TYPES AND DESIGN OF STEEL CHIMNEY
The design of steel chimney can be done as two types:
- Self-supporting steel chimneys
- Guyed steel chimneys.
Self-supporting steel chimneys: When the lateral forces (wind or seismic forces) are transmitted to the foundation by the cantilever action of the chimney, then the chimney is known as self-supporting chimney. The self-supporting chimney together with the foundation remains stable under all working conditions without any additional support. A self-supporting chimney is shown in Fig. The self-supporting chimneys are made upto 10 m diameter and from 50 m to 100m in height.
Guyed steel chimneys: In high steel chimneys, the mild steel wire ropes or guys are attached to transmit the lateral forces. Such steel chimneys are known as guyed steel chimneys. In guyed steel chimneys, all the externally applied loads (wind, seismic force, etc.) are not totally carried by the chimney shell. These attached guys or stays do share these applied loads. These guys or stays ensure the stability of the guyed steel chimney. These steel chimneys may be provided with one, two or three sets of guys. In each set of guys, three or four or sometimes six wires are attached to the collars. When one set of guy is used, then the guys are attached to a collar at one-third or one-fourth of the height from the top. When- more than one set of guys are used, then these are used at various heights.
A particular type of steel chimney is selected depending on the advantage and disadvantages with reference to economy. A choice between self-supporting and guyed steel chimney is made by considering some of the important factors.
Number of units, type of equipment and the type of fuel to be used are considered. In case the chimney is to be used for boilers, the surface area, output efficiency, draft requirements etc. are taken into account. The mode of operation of the equipment shall also be considered.
The temperature of the flue gases before entering the chimney and its likely variation, are studied. The type of lining is decided knowing the composition of the flue gases. The specific weight, the quantity of dust and data about the aggressiveness of the flue gases must be known. The local statutory regulations, relating to height, dispersion of ash, provision for earthing aviation warning lamp, health etc. are the factors which should be considered for selecting a type of steel chimney. The mode of erection is also considered.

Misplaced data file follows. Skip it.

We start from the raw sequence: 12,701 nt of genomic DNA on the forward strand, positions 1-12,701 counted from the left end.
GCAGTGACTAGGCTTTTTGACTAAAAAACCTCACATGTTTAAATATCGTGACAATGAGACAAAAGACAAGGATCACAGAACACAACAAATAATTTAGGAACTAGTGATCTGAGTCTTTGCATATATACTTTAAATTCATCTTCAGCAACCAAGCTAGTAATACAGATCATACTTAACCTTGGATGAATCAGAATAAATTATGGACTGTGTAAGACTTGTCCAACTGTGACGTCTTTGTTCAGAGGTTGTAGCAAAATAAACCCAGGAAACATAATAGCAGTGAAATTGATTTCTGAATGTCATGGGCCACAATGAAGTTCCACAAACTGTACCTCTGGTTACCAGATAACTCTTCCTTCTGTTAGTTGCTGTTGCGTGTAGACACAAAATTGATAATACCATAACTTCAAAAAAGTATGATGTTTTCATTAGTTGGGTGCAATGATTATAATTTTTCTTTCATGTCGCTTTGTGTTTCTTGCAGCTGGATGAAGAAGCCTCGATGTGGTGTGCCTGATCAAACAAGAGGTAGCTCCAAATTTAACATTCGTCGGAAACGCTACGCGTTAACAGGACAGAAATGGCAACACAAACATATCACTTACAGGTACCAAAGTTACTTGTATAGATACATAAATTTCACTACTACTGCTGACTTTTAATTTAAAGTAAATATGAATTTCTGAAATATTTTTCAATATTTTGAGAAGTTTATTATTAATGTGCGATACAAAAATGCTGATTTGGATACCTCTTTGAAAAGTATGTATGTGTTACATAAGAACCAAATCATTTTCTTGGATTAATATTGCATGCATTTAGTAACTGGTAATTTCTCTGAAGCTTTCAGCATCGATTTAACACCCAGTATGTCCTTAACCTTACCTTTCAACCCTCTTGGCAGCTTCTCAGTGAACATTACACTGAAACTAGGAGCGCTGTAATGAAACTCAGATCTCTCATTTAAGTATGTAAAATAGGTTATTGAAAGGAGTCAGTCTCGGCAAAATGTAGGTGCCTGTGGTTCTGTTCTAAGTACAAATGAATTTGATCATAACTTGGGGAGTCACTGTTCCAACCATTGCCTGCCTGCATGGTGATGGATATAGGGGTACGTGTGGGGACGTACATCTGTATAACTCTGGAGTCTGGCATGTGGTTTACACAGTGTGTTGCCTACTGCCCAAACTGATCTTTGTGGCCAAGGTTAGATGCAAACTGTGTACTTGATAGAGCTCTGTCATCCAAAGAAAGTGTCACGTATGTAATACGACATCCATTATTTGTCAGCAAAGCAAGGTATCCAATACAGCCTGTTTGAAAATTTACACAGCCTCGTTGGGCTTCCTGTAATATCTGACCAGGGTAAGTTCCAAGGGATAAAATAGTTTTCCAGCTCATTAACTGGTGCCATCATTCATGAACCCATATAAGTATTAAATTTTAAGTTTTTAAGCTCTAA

STEEL -PLATES FOR CHIMNEY
The width of steel plates required for the steel chimney varies from 0.9 m to 2.5 m. The steel plates of 1.50m width are most commonly used. The thickness of steel plates should not be less than 6 mm. The thickness of steel plates in the two upper sections of the chimney should not be less than 8 mm to resist more corrosion likely at the top of chimney. The thickness of steel plate in the flared portion should not be less than the thickness at the lowest section of the cylindrical portion. The steel plates are available in thickness of 5, 6, 8, 10, 12, 14, 16, 18, 20, 22, 25, 28, 32, 36, 40, 45, 50, 56 and 63 mm.
For the ease in construction, the upper diameter of plates forming the side of chimney is kept less than the lower diameter. Each course fits telescopic over the lower course.
Fig 1 Self supporting chimney
The breech opening is also known as flue opening, The flue opening is provided for the entrance of flue gases. The flue gases come from furnaces of the boilers.
A breech opening is provided in the steel chimney as shown in Fig. The area of breech opening is kept about 20 percent larger than the internal cross-sectional area of the chimney. The maximum width of the breech opening should not be greater than two-thirds of the diameter. In, order to compensate the removed material. The reinforcement should be provided all around the breech opening. The vertical reinforcement provided should be 20 percent larger than the material removed in the ratio of diameter to the long chord perpendicular to the face of the opening. The horizontal reinforcement provided at the top and bottom of the opening is kept equal to the vertical reinforcement. The reinforcing material provides sufficient vertical stiffness. In order to transfer distribute the stress into the steel of the chimney, the reinforcing material should be extended above and below the opening. In the self-supporting steel chimney the breech opening is kept well above the flared base, so that it does not extend into the flared base.
The steel chimneys may have one breech opening, two breech openings in the same direction two breech openings at right angles and three breech openings as shown in Fig. The number of flue-openings maybe one, two, three or four depending on the requirement. It is suggested that a maximum of two flue-openings may be provided at one level so that the chimney remains enough to resist the applied forces at the plane of the openings. However, it is possible to provide three openings in one plane. This is done only when the number of flue openings is three only. The width of opening does not exceed one third of the diameter of the chimney at that plane.